You might think that you don’t have enough work to keep an employee or contractor busy or that you can’t afford to bring on a team member right now. Many entrepreneurs that have never hired before have these two hang-ups and it stops them from ever building a team. You probably can’t afford to hire anyone and you probably can’t keep an employee busy when you are first getting started, but this will change overtime as your business grows. You will eventually be able to keep a team member busy and have plenty of revenue to pay their salary, the key is to know when you’ve hit that point and should make your first hire.
The rule of thumb that I use is that you should hire someone when you have three months of their salary in the bank and you can fill up at least half of their work load. If you are considering bringing on a full-time employee that will cost $4,000 per month in salary, benefits and payroll taxes, try to have at least $12,000 in your bank account so that you know for sure you can take care of their first several paychecks. This financial buffer will give your new employee some time to create financial impact in your business so that their work covers their salary and then some. If you have made a good hire, your employees will pay for themselves several times over and you won’t have to worry about how to pay them. The combination of your freed-up time and the value they create in your business should be able to cover their salary after a few months.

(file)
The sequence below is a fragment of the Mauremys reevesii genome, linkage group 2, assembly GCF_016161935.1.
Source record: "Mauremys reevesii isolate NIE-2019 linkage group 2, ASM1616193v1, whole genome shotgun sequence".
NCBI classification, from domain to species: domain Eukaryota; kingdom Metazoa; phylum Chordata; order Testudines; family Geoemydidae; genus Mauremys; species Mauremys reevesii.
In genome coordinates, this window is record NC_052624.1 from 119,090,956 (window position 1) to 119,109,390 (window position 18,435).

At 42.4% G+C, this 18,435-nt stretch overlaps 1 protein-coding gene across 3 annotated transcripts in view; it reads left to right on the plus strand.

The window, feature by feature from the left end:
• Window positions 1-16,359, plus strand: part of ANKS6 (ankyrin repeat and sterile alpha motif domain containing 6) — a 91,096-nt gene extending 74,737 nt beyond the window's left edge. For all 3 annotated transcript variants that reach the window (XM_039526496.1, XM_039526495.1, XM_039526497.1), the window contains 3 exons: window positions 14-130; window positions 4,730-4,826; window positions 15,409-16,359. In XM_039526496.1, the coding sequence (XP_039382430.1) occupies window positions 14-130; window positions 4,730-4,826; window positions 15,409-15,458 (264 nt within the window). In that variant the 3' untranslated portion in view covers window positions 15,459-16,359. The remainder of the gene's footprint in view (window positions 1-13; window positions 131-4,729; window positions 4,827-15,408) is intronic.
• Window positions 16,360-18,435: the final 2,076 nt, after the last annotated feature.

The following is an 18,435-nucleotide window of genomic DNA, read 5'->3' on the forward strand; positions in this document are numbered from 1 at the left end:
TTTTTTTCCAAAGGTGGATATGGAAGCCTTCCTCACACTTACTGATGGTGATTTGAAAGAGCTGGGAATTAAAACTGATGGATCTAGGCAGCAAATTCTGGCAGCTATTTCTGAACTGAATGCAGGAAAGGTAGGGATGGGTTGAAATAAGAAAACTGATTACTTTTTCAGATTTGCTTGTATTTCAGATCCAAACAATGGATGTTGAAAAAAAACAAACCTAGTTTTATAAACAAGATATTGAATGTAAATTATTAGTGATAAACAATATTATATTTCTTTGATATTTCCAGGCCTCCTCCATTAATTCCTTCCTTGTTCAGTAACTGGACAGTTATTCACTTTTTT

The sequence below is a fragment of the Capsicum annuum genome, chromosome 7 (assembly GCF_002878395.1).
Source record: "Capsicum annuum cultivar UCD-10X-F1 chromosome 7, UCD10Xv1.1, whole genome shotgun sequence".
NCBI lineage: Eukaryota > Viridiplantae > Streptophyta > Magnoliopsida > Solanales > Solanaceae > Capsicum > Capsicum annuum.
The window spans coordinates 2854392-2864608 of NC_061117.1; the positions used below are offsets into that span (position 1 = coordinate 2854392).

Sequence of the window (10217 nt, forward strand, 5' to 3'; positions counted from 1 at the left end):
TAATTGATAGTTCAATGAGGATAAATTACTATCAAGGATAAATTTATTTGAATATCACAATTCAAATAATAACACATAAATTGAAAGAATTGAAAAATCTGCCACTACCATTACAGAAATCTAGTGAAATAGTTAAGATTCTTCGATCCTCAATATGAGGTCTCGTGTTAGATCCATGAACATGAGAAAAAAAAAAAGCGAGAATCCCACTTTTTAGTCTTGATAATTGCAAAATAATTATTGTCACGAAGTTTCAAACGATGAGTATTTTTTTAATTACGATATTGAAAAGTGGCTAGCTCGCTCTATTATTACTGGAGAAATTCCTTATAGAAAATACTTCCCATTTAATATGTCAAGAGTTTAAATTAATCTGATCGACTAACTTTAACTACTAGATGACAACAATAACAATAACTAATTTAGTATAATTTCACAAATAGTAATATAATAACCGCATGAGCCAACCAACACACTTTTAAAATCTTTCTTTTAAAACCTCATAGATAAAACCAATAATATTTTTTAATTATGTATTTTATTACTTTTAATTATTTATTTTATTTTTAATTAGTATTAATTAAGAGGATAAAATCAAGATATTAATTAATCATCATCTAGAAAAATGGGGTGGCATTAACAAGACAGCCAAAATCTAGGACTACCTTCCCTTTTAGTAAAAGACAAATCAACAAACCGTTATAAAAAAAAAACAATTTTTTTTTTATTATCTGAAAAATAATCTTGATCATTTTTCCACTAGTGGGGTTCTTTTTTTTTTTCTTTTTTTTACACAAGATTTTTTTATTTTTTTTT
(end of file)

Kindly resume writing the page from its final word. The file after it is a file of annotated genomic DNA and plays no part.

If you are worried about whether or not you can keep a new team member busy, make the hire when you can fill up at least 50% of their time. If you have 20 hours per week for a new full-time employee to do, you can safely make the hire because their responsibilities and work load will grow over time as your business grows. Small employers also often tend to underestimate how much time specific tasks take because they have been doing said tasks themselves for years and have the process down cold. A relatively new employee will take longer to do the same task that you have been doing because they haven’t been doing it for years like you have.
If you’re not sure how many hours you can give an employee, give them a range of hours per week of work you think you’ll have for them. When I hired my first part-time employee, I had no idea how long it would take her to do the work I was delegating to her. I thought it would take 20 hours per week for her to do the job, so I told her I could give her 15-25 hours per week of work and told her that number would probably grow over time as the business grows. You can also start off an employee as part-time and tell them the opportunity can grow into a full-time job over the course of several months.